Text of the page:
206 Hersilia

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206 Hersilia
Discovery
Discovered by C. H. F. Peters
Discovery date 13 October 1879
Designations
Named after
Hersilia
1961 WG, 1974 PM
Main belt
Orbital characteristics[1]
Epoch 31 July 2016 (JD 2457600.5)
Uncertainty parameter 0
Observation arc 136.34 yr (49798 d)
Aphelion 2.84299 AU (425.305 Gm)
Perihelion 2.63811 AU (394.656 Gm)
2.74055 AU (409.980 Gm)
Eccentricity 0.037379
4.54 yr (1657.1 d)
17.99 km/s
348.975°
0° 13m 2.078s / day
Inclination 3.77868°
145.169°
299.705°
Earth MOID 1.65522 AU (247.617 Gm)
Jupiter MOID 2.23091 AU (333.739 Gm)
Jupiter Tisserand parameter 3.346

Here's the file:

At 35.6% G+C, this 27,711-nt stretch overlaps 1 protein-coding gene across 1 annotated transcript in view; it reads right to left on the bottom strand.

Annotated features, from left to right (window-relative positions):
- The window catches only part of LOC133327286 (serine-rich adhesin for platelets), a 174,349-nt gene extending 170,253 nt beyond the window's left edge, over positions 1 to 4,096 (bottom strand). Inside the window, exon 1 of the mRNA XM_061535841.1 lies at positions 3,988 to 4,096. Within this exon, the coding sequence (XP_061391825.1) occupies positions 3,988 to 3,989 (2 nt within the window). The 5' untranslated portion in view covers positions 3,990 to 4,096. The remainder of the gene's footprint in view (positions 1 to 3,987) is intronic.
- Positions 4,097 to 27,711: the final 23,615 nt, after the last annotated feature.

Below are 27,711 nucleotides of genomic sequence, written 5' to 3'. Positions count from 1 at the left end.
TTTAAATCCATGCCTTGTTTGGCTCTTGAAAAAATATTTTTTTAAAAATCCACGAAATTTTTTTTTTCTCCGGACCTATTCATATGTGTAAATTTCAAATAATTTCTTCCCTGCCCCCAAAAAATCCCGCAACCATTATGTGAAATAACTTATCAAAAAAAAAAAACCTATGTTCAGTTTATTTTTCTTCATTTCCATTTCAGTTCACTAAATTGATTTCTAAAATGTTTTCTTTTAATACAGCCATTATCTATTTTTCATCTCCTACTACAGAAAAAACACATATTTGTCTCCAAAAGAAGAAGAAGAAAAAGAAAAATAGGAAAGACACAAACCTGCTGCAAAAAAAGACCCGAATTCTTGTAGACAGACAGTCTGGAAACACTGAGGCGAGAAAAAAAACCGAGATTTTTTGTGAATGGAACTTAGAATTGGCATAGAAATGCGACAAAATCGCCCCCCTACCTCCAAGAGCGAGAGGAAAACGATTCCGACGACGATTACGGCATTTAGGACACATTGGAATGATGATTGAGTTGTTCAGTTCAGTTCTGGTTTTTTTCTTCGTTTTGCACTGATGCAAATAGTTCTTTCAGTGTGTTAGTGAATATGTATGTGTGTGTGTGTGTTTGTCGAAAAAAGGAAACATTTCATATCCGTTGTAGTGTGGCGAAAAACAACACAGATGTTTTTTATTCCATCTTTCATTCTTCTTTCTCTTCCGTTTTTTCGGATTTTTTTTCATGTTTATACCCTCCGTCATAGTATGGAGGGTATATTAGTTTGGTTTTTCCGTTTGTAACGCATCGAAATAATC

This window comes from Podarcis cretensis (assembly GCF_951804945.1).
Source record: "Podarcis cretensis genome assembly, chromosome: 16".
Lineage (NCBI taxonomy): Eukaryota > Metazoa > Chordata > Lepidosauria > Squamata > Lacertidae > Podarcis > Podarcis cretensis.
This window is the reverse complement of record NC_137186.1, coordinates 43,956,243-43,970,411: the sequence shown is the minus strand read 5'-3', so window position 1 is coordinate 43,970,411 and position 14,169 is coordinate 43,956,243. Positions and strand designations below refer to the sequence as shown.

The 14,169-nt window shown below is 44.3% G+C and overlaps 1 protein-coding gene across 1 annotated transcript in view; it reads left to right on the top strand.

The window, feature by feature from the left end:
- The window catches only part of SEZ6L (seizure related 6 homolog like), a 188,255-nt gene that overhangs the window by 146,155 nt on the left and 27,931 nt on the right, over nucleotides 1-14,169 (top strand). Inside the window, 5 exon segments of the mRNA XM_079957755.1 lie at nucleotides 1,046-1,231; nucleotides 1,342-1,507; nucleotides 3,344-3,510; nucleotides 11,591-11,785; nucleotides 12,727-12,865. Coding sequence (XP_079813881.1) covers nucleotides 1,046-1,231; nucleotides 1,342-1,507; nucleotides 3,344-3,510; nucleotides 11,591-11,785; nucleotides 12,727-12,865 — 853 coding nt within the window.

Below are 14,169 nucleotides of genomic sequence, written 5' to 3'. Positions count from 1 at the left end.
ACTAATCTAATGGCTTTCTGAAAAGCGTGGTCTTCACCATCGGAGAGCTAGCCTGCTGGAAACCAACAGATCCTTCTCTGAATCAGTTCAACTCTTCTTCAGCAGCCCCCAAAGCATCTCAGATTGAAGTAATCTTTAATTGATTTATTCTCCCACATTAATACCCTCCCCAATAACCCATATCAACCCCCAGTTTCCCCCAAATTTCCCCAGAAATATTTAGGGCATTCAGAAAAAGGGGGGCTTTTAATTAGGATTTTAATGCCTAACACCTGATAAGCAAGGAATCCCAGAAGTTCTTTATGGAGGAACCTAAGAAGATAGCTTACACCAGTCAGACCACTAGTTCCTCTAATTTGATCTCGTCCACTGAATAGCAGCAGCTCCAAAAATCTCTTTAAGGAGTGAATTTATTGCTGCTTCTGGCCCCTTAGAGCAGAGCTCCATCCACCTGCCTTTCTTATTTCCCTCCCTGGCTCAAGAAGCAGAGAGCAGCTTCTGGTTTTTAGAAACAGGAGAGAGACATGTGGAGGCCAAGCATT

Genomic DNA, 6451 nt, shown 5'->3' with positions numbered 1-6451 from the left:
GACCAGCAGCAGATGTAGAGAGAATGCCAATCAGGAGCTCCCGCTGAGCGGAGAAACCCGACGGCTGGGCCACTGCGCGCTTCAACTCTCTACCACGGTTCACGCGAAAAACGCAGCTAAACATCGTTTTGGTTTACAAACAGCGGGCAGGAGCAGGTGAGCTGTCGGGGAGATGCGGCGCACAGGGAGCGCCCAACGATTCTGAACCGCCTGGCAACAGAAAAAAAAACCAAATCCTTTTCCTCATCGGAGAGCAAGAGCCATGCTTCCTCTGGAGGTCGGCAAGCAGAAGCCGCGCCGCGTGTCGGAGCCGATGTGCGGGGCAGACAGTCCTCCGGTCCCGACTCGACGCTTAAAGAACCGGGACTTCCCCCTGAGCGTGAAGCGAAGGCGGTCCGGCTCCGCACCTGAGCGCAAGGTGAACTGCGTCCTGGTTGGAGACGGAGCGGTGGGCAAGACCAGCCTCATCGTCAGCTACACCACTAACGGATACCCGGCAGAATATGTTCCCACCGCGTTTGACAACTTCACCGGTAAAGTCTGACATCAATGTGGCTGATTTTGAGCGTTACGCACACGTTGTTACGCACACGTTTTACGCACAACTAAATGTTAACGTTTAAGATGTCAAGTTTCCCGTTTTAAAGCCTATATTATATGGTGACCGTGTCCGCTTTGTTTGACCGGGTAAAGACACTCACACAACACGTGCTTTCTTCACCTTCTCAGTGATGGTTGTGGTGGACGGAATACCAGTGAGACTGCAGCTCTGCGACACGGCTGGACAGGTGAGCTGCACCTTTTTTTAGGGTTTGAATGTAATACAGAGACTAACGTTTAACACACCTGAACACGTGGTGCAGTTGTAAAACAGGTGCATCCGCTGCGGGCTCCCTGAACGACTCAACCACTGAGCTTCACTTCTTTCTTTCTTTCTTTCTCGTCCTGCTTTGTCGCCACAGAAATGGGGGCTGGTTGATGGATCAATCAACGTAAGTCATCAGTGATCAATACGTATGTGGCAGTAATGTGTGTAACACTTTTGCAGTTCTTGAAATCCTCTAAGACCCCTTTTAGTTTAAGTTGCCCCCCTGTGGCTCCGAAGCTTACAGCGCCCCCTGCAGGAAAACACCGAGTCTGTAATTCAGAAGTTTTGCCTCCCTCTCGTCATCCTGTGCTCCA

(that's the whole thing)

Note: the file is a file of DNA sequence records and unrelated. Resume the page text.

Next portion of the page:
Physical characteristics
Dimensions 113 km
Mass unknown
Mean density
unknown
Equatorial surface gravity
unknown
Equatorial escape velocity
unknown
11.122 h (0.4634 d)
0.055
Temperature unknown
C
8.68

206 Hersilia is a fairly large Main belt asteroid. It was discovered by C. H. F. Peters on October 13, 1879 in Clinton, New York. The asteroid was named after Hersilia, Roman wife of Romulus. It is classified as a primitive, dark carbon-rich C-type asteroid.

Measurements made with the IRAS observatory give a diameter of 101.72 ± 5.18 km and a geometric albedo of 0.06 ± 0.01. By comparison, the MIPS photometer on the Spitzer Space Telescope gives a diameter of 97.99 ± 7.40 km and a geometric albedo of 0.06 ± 0.02.[2]

The last close earth transit was in November and December 2002.

References[edit]

  1. ^ "206 Hersilia". JPL Small-Body Database. NASA/Jet Propulsion Laboratory. Retrieved 12 May 2016. 
  2. ^ Ryan, Erin Lee; et al. (April 2012), "The Kilometer-Sized Main Belt Asteroid Population as Revealed by Spitzer", eprint arXiv, arXiv:1204.1116free to read, Bibcode:2012arXiv1204.1116R. 

External links[edit]